Last week Mint.com announced availability in Canada and I signed up for an account. After using it for 6 hours, I deleted access to all my online banking accounts and changed all of my online banking passwords. The banks don’t want me to use Mint.
Mint.com is a fantastic service. It is intuitive and simple to use, gives you a remarkable bird’s-eye view of your financial situation, and makes financial management feel like a strategy game where winning results in tangible real-world rewards. But it is inherently insecure. In order to function as advertised Mint.com needs to permanently store your online banking usernames (card numbers) and passwords, often in direct violation of your bank’s terms of service. Mint.com also indemnifies itself of any liability as a result of financial loss and, since you disclosed your online banking password, the banks and financial institutions you’ve connected do the same.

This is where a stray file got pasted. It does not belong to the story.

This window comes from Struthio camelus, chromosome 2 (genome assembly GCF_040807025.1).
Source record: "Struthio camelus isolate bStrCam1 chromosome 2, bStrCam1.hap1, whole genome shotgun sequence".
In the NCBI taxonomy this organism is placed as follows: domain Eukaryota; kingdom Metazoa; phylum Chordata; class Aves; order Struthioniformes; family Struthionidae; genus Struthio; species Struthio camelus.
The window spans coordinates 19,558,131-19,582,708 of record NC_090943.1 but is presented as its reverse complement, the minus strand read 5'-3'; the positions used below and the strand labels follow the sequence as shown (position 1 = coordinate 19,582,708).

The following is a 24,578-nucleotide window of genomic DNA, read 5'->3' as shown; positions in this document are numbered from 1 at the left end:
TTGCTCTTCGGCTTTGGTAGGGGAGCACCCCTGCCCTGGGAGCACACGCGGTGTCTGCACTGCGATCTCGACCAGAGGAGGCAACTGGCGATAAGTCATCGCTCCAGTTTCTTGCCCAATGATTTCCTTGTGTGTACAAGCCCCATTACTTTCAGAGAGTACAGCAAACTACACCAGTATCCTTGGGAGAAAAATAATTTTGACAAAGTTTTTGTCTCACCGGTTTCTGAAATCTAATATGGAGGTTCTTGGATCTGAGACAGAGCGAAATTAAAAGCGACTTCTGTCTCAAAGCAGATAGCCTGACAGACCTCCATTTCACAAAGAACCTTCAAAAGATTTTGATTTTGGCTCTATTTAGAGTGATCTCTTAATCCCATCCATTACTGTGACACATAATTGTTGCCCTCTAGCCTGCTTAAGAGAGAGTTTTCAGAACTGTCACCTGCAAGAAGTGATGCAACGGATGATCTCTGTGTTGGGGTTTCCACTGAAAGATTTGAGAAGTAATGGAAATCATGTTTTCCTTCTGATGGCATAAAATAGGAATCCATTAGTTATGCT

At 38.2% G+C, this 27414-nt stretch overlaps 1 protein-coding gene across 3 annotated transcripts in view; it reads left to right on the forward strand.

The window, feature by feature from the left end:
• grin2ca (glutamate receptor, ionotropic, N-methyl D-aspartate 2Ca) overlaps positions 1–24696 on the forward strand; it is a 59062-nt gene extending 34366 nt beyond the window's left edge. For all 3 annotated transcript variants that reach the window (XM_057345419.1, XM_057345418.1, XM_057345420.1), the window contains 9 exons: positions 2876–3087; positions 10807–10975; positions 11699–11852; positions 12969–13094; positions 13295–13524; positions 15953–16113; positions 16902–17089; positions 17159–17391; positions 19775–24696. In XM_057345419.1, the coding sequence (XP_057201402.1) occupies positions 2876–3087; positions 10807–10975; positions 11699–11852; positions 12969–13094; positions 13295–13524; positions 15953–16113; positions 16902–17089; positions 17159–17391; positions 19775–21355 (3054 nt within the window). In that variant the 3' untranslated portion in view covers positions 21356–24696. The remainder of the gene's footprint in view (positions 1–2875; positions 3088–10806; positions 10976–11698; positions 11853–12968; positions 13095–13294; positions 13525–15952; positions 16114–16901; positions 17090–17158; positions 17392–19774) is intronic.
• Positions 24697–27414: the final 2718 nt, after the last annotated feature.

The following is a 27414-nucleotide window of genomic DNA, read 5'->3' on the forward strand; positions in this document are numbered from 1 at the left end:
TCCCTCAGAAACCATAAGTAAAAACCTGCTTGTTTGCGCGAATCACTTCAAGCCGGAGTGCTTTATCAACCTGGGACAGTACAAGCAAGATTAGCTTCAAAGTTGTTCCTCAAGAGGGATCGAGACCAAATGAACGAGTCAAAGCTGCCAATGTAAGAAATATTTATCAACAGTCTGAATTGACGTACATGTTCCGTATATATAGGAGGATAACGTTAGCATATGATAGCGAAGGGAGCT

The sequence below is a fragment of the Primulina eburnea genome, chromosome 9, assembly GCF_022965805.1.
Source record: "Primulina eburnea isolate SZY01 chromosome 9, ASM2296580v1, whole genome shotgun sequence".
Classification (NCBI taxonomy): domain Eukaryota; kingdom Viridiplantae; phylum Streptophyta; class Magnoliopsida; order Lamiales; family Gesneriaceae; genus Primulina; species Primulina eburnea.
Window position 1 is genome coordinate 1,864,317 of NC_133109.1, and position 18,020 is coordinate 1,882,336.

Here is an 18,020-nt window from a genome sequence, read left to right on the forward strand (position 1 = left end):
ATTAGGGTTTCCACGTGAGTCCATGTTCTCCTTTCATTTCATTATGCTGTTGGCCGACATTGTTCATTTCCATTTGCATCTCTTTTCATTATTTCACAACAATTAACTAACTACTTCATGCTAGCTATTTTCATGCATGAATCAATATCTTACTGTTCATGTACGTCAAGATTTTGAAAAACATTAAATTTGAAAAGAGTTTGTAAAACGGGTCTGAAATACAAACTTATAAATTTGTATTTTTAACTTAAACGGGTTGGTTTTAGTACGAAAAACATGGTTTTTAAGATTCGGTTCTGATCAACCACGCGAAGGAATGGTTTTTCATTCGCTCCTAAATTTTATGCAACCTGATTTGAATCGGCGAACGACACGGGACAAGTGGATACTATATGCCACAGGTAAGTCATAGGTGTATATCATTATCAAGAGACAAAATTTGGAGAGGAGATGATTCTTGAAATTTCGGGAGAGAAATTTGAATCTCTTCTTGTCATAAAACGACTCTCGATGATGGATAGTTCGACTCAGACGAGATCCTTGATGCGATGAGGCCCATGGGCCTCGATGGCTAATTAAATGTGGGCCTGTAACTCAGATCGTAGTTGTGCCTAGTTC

Fixing this problem is simple. Banks, and specifically Canadian ones (since that’s where I live!), need to open up your data in a secure way. There is no reason why my bank shouldn’t provide read-only, possibly OAuth or other token-authenticated, access to all of my account data. Implementing parallel read-only access to online banking systems is a relatively simple process for the banks and since Mint.com already scrapes your data itself the banks don’t even need to implement an API. Of course an API would be nice since it would make the information-transfer experience more streamlined and dependable, but this isn’t immediately necessary to get things going.
In this manner, both Mint.com and the banks could maintain their existing indemnities and the account holders could continue to depend on the bank to be liable for security breaches since the user has not disclosed their password to a third party.
Making a business case for open data on the part of the banks is relatively trivial— users will flock to banks that deliver data. Banks that have rich APIs to provide access to information (and maybe in the future even APIs for executing transactions) will be praised for their ease of use. For example, imagine using a simple third-party app on your mobile phone that is token-authenticated to your bank for quick and easy transactions below a certain value.
Open data continues to move the world forward and this will be no different in banking. I look forward to seeing open data come to Canadian banks.